Andela’s surplus of junior developer talent perhaps implies that there is a dearth of experienced engineers and a glut of inexperienced yet high-potential talent for which there is less demand at present. It also implies that there is a scarcity of places where junior engineers can gain the experience to become senior engineers, hence a particular focus on internships and apprenticeships through programs like ALU, Shortlist, and others1.
The conclusion, then, is that the growth of the African tech ecosystem is constrained by the limited opportunities for high-potential talent to gain experience.
As the aforementioned study found, a firm’s preference for experience is socially suboptimal. I have long wondered aloud if, in these markets, protecting against downside risk - and, therefore, a perpetuation of the status quo - is actually riskier. The ecosystem unequivocally benefits from the development of high-potential talent.
At the same time, venture capital does not have the constraints that an English football team has. The downside of a bad investment is limited and, unlike firms that are unable to retain emerging talent, VCs benefit from being right early.
We should be disappointed, if we agree that talent potential spans geographies and genders and educational backgrounds, to see the profiles of those who receive the lion’s share of venture funding. According to The Big Deal, female-led startups attracted less than 7 percent of venture funding in 2021, and CEOs who studied in African universities garnered just 27 percent of funding despite making up 42 percent of all startups funded on the continent. This is not a problem specific to just the African tech ecosystem, however, but it nonetheless indicates that the ecosystem is missing out on its long-run potential.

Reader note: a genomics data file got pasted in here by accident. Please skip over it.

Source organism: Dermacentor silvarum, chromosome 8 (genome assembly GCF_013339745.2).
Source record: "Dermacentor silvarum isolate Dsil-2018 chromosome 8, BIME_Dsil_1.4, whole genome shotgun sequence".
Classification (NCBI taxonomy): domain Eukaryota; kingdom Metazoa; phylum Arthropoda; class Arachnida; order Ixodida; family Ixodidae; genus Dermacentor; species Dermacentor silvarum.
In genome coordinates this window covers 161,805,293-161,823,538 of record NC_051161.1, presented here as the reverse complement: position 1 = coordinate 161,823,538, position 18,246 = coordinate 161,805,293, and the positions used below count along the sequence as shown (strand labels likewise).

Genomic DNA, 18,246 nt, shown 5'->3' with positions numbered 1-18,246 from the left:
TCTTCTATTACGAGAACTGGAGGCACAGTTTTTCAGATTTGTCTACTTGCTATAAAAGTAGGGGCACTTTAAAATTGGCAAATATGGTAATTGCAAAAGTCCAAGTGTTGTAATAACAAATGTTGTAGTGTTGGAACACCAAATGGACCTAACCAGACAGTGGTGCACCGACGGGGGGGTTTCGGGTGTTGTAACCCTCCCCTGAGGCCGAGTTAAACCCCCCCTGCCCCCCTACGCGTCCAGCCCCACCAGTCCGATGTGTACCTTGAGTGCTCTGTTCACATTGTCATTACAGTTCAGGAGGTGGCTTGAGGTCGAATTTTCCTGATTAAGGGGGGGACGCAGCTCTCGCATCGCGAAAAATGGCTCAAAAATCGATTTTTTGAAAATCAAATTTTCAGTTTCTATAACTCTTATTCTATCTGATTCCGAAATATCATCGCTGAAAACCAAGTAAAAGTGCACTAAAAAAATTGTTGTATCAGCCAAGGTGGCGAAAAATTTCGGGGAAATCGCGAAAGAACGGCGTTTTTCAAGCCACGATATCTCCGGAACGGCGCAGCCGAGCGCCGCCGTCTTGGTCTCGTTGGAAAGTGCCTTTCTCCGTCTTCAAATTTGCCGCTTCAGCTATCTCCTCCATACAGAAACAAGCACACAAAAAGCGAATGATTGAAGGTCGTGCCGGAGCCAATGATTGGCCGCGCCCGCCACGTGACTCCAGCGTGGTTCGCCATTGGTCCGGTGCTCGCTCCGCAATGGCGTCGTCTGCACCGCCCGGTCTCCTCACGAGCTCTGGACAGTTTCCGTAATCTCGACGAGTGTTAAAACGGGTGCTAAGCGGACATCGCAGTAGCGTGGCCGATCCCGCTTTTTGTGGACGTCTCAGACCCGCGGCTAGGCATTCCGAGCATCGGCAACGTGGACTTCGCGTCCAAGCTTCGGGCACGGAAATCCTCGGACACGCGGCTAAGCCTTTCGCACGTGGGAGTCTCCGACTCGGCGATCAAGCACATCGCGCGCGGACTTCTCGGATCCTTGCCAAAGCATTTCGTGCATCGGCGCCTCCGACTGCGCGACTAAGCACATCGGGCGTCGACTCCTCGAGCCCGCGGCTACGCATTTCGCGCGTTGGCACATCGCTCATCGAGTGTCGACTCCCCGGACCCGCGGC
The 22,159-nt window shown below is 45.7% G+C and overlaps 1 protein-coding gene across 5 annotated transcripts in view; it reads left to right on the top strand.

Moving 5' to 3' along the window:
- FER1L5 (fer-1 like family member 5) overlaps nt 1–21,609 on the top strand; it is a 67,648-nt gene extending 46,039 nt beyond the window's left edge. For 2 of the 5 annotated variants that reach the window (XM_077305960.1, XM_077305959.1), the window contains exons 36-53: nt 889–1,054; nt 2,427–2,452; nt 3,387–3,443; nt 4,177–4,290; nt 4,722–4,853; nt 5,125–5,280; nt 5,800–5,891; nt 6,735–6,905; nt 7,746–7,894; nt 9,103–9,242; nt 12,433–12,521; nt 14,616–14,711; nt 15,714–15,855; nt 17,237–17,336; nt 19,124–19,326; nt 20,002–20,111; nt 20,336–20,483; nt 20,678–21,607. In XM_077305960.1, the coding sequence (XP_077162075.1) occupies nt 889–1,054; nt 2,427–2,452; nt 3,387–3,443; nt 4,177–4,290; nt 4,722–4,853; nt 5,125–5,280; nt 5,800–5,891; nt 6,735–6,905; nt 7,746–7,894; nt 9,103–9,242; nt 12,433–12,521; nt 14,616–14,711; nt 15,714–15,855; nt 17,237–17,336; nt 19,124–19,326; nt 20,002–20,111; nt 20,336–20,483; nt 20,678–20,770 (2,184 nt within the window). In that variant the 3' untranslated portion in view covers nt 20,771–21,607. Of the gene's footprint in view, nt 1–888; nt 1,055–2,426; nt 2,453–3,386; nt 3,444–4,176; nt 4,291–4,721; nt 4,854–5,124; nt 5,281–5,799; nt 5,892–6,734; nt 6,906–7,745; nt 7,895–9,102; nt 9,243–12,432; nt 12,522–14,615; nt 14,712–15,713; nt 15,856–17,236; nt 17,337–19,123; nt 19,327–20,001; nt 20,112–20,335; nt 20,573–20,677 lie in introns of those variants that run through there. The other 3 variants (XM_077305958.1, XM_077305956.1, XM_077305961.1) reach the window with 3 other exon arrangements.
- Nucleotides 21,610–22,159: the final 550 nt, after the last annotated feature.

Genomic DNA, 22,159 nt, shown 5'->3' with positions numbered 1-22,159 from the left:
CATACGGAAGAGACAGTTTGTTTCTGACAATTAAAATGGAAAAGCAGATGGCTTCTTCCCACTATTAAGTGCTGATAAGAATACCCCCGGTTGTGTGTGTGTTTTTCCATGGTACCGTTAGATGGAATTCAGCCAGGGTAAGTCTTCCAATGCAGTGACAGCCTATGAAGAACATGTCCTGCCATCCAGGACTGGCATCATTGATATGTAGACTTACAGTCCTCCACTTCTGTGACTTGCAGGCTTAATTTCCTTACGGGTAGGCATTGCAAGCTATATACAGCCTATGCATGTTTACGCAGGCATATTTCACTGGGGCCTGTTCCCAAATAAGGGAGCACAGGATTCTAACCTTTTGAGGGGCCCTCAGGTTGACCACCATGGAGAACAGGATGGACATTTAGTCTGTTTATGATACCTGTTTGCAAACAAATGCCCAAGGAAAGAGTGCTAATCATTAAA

Meanwhile, on an individual company basis, the researchers posit that a preference for experience provided less risk of “bankrupting the firm”. Though I’m not sure about the extent to which that applies to startups in a nascent talent ecosystem. While startups looking for talent with a certain experience may not necessarily indicate an overvalue of experience, particularly in a nascent context, an environment with scarce experienced talent requires that liquidity constrained firms place bets on emerging talent.
In African markets, which are difficult operating environments to be sure, liquidity constrained firms are failing even when led by experienced talent. So does the probability of success in this context increase, over the long run in particular, by optimizing for high potential talent?
If individual companies are not much better off when optimizing for experience over potential, and if it is socially suboptimal to optimize for experience over potential, then it becomes imperative for firms to prefer, create opportunities for, and invest in high-potential talent.
Although, it is ironic that, in the case of Comair, the firm ended up bankrupt anyway. ↩
Anecdotally, in a market like Kenya, with nearly 50% unemployment amongst University graduates, a distinct challenge is the chicken and egg problem with these graduates gaining the experience that will compel employers to perceive them as more employable. ↩